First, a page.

Teenage golf prodigy Guan slips back after early Open birdie blitz
Guan Tianlang of China hits a drive during the fourth round of the 77th Masters golf tournament at Augusta National Golf Club in Georgia on April 14, 2013
The 15-year-old amateur performed flawlessly in his opening 13 holes but was undone by three consecutive bogeys before a costly triple bogey on the ninth -- the penultimate hole of his first round.
Guan, who caused a stir at the US Masters this year when he became the youngest player to make the cut in a major, said he was disappointed with his finish but still confident for the rest of the tournament.
"I was playing really well the first 12 holes. I made a lot of birdies and gave myself a lot of opportunities.
"After that I was really not feeling comfortable with my swing and I drove a couple in the rough," the Guangzhou schoolboy added.
Guan opened his bid for glory at the par-70 Hong Kong Golf Club in Fanling on the 11th hole and quickly made a charge up the leaderboard.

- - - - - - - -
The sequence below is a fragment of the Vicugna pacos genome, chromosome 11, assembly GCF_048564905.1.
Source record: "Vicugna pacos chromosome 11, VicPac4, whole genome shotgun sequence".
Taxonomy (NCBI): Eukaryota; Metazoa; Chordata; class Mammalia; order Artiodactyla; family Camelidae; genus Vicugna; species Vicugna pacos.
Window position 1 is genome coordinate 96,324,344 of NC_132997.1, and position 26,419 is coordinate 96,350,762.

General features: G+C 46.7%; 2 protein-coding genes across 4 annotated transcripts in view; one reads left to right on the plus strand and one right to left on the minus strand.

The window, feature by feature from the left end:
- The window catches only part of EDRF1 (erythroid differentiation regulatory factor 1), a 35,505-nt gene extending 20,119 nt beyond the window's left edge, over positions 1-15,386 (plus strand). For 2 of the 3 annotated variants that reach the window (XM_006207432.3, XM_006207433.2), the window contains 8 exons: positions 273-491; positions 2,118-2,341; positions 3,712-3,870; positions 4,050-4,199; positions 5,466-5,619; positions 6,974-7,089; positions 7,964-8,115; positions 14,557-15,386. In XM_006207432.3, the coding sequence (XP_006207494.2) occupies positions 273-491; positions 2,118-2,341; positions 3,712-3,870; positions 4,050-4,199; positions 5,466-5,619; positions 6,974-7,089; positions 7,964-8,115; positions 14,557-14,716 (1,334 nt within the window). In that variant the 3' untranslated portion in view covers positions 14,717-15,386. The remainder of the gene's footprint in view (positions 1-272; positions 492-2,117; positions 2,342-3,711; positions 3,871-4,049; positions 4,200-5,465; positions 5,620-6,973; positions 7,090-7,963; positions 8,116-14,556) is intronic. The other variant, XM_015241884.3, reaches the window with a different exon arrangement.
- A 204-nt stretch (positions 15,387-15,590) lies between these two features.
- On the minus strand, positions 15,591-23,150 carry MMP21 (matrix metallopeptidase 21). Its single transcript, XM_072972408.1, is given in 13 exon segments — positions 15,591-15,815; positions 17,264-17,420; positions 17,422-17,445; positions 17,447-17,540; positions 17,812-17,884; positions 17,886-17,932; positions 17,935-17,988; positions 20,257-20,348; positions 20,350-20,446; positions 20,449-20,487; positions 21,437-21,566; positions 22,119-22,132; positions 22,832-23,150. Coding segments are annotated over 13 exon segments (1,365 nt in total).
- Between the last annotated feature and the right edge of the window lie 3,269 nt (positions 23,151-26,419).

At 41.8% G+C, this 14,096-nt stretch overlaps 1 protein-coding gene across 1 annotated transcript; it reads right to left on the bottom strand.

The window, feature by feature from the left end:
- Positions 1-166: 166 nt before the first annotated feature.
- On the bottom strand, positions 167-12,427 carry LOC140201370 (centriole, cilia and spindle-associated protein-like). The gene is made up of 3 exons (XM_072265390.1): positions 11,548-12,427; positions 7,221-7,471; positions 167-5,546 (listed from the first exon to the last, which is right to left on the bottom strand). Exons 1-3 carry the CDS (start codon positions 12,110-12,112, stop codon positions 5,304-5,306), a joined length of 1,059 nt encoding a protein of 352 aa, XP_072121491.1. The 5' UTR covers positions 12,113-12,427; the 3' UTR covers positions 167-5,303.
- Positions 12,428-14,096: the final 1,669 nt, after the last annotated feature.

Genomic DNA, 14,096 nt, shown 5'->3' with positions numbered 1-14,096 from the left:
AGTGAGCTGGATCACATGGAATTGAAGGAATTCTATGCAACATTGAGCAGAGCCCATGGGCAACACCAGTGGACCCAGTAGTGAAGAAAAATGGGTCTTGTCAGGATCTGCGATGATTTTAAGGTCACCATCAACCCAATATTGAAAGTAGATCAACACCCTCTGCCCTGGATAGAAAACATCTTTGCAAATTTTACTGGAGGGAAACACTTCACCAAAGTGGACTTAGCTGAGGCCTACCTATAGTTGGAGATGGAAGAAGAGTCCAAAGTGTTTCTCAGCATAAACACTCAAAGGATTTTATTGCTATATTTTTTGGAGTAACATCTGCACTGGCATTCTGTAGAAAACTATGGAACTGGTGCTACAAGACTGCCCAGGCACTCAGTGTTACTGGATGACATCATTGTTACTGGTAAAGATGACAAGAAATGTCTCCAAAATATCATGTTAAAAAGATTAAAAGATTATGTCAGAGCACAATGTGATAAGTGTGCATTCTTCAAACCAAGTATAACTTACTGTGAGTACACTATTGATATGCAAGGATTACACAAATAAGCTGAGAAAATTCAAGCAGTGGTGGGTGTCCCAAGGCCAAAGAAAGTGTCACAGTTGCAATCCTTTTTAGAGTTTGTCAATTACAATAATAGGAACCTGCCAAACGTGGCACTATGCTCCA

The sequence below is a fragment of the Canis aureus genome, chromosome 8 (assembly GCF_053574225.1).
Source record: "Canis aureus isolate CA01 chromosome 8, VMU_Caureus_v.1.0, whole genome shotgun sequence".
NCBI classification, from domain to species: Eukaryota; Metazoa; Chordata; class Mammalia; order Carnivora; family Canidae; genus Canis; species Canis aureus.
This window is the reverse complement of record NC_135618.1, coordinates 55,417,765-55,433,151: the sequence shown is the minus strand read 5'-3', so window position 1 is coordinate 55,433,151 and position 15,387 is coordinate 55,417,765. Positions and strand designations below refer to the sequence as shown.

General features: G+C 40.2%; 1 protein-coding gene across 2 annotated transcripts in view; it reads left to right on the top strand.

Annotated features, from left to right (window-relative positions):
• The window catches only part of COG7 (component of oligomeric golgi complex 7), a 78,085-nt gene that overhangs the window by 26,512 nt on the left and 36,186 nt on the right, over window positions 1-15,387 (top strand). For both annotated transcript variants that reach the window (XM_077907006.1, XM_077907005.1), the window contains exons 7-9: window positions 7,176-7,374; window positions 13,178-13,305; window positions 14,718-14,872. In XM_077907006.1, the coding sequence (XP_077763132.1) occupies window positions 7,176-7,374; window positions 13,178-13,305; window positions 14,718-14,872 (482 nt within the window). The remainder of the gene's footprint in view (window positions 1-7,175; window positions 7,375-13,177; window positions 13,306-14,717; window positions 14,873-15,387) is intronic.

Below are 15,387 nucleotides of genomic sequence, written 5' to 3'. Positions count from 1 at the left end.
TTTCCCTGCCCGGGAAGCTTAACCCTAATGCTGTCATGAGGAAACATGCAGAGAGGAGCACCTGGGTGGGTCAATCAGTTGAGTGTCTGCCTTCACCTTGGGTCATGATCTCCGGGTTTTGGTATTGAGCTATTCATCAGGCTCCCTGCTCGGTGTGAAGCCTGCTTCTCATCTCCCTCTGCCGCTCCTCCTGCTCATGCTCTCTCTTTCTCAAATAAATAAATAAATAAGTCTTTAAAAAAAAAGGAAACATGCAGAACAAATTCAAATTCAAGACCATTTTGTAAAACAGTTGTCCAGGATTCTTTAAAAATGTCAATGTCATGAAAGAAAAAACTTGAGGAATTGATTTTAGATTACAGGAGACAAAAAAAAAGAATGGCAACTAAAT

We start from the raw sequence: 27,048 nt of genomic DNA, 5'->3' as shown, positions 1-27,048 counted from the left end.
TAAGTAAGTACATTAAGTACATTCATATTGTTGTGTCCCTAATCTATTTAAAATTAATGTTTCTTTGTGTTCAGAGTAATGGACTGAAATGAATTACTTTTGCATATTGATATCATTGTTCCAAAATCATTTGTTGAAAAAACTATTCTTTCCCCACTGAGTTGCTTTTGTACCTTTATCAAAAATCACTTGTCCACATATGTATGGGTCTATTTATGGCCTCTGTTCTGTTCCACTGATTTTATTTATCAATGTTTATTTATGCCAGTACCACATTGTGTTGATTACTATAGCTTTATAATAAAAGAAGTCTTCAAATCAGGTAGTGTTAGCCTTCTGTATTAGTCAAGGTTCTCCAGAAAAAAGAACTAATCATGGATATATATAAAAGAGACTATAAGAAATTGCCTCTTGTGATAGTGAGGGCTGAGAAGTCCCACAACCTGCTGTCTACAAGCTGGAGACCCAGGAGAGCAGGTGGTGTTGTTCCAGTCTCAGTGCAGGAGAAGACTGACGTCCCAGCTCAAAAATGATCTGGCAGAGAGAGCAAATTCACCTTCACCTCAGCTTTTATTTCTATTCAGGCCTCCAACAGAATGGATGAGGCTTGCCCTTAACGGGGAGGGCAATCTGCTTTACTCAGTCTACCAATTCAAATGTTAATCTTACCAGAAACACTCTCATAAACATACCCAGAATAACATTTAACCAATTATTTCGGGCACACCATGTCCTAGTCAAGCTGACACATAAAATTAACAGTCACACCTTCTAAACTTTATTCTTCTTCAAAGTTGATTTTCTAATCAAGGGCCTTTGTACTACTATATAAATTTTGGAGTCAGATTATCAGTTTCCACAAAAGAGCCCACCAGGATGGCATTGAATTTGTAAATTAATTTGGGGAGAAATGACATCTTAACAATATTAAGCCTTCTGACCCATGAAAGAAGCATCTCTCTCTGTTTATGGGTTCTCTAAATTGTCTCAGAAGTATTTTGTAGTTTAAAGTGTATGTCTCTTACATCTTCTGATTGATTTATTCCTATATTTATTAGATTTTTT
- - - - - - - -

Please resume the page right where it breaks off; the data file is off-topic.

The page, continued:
He birdied the par-three 12th and followed it up immediately with a birdie four on 13.
He then made further birdies on the 17th and 18th -- the latter being one of the toughest holes on the course.
Guan scored a second two of the day on hole number two and consolidated his spot at the top of the leaderboard on five under with three pars before his round took a turn for the worse.
Bogeys at the sixth, seventh and eighth saw him drop off the pace while a triple bogey seven at the par-four ninth put him at one over.
Guan said he was "a little bit" disappointed, adding: "But that's golf. These things happen sometimes.
"I'm going to the driving range to work on my swing and solve some problems.
"It's still all right for me and I'm looking forward to tomorrow. I'm still feeling pretty good."
Guan played in a group with colourful American John Daly, who struggled to an eight-over-par 78, and Denmark's Thorbjorn Olesen, who signed for a 69.
Defending champion Miguel Angel Jimenez, 34 years older than Guan, is the favourite to win the event, co-sanctioned by the European Tour and Asian Tour, which is missing its usual star names as it clashes with two other tournaments.